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Nurturing a culture of continuity

Oct 20, 20037 mins
Data Center

Great business-continuity plans need the help of everyone in the company, not just IT.

If you find yourself constantly asking upper management to devote more resources to business continuity, then your company needs a cultural makeover. Today’s best-prepared organizations have constructed a culture of continuity, one that results from every business unit taking ownership of business-continuity planning, budgeting and strategy, leaving IT to do what it knows best – operations and logistics.

Such a culture ensures that continuity plans work for the entire business, not just the technology, although that is crucial. Evergreen Investments built such a culture, says Mitch Hodus, vice president of technology operations at the Boston financial services firm.

“The old technical business-continuity plan said that we would restore everything from tape backups, which was fine and cheap,” Hodus says. “But even if all the equipment was at the disaster-recovery site – which it wasn’t – if we started loading from tape 5 minutes after the disaster, it would take us an entire week to get all the systems up.”

U.S. Securities and Exchange Commission (SEC) guidelines say firms like Evergreen need to have critical systems up and running within four hours of a disaster. “So our exposure became readily apparent. And we all worked to get the plan to be more business-driven,” he says.

A management must-have

As with any company-wide initiative, the first step to constructing a continuity culture is getting top management to sponsor the change. For some companies, the impetus comes from outside in the form of regulatory mandates.

“Many companies are faced with new regulatory requirements, like [the Health Insurance Portability and Accountability Act] in healthcare or new SEC rules in the financial industry,” says Suzie Ray, director of Ernst & Young’s Business Continuity and Availability Practice. Top management must inform the board and audit committee on how the company’s infrastructure is protected. “And that means business continuity is being elevated within companies to become a core initiative,” she says.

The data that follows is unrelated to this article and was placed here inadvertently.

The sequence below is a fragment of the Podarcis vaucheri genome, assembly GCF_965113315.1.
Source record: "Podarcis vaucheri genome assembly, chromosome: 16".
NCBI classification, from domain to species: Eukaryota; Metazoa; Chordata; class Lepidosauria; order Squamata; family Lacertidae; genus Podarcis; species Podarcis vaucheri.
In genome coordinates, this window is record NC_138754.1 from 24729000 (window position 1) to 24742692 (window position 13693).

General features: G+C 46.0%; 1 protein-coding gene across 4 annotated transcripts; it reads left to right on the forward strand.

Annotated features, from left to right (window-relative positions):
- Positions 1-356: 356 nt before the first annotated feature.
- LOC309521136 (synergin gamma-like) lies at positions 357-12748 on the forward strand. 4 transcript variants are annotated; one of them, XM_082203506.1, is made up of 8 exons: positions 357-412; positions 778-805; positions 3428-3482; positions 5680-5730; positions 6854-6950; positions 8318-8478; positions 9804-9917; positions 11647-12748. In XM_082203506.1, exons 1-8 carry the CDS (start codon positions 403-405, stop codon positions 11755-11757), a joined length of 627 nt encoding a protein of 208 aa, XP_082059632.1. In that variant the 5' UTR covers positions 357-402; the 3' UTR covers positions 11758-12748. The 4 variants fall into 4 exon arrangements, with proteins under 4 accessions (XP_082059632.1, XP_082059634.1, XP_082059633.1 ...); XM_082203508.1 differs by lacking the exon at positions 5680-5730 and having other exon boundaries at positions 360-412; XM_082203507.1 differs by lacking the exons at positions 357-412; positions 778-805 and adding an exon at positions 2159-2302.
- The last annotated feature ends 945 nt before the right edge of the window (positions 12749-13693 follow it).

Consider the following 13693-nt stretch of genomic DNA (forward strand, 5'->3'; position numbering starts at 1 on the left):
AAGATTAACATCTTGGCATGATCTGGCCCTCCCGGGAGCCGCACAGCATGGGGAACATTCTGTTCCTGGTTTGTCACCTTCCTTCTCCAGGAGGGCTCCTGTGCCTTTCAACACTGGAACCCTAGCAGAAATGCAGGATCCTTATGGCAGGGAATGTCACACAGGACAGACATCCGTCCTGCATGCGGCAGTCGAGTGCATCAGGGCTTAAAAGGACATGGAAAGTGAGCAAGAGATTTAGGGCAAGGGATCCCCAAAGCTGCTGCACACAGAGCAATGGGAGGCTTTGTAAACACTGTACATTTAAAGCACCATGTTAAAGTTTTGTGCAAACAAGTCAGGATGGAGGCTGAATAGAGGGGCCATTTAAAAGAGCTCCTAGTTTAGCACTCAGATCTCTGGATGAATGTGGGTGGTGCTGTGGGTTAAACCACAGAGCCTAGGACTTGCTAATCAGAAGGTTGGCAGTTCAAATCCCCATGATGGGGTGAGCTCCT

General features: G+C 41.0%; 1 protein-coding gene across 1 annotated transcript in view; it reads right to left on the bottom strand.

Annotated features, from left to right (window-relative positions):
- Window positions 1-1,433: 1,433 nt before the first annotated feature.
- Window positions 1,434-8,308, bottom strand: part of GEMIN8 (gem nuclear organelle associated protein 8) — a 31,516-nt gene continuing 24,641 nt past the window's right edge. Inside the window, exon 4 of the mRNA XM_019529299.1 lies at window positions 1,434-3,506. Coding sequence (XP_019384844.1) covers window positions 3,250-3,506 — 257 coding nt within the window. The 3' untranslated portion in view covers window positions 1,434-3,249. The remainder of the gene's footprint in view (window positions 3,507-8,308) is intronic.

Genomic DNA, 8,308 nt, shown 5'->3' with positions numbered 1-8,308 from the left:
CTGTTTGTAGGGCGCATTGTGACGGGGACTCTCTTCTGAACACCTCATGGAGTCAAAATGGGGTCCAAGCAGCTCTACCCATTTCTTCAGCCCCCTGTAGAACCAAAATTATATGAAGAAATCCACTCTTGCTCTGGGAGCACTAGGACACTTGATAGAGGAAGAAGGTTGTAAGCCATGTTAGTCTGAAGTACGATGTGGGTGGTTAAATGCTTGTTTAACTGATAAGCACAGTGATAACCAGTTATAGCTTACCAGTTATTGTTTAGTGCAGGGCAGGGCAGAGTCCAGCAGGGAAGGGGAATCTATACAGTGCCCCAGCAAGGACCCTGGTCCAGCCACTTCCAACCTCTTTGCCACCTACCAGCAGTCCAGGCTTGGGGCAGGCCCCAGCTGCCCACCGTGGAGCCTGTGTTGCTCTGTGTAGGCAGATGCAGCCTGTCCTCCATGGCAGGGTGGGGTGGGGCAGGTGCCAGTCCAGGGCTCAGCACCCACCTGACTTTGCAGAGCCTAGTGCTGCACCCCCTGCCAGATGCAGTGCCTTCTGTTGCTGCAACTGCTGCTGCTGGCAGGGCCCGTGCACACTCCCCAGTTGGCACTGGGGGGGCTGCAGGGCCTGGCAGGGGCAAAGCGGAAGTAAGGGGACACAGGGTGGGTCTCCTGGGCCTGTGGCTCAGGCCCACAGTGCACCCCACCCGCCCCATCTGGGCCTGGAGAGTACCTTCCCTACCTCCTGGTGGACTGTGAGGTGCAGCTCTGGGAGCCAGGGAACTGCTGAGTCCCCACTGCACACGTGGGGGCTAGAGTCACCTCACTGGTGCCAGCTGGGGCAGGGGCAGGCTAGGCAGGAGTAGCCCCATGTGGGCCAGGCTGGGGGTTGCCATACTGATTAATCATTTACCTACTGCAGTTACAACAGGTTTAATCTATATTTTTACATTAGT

Recent events and the current business climate also serve to spur top management to drive business continuity throughout the organization. “With two major events in New York in just two years, people can’t put it off and say disasters don’t happen,” says Julian Morris, IT director at Draft Worldwide, an advertising company based in New York. “If you’re not prepared, you go out of business – period.”

Mitch Hodus

Top-level buy-in makes it easier to get everybody involved in business-continuity planning, the ultimate goal. “Our chief operating officer basically told his direct reports that business continuity is important, you will participate or it will impact your bonus. Everyone got onboard,” Hodus says.

John Robinson, director of JR Consulting Partners, a business-continuity firm, agrees. “We write an executive mandate, give it to the chief executive and get him to sign it,” he says. “Then everyone can see it’s a corporate mandate and take it to heart.”

Once you have that mandate, you can ask each department to analyze its processes for risk and continuity contingencies, a key element in building continuity culture. “Every unit needs to think through critical business processes, identify them and decide what the tolerances are,” says Amy Carroll, business-continuity manager at Evergreen. “There are business processes you take for granted that are key. Unless you take the time to analyze that, they can get left out of the plan. But with departments taking an active role, and some prodding from someone like me, you can mitigate that.”

Getting the whole company behind business continuity also helps the budget issue. “In firms with a culture of continuity, the continuity budget is spread across business units,” Ernst & Young’s Ray says. “Everyone owns it, so everyone pays for it. IT shouldn’t bear the brunt of it.”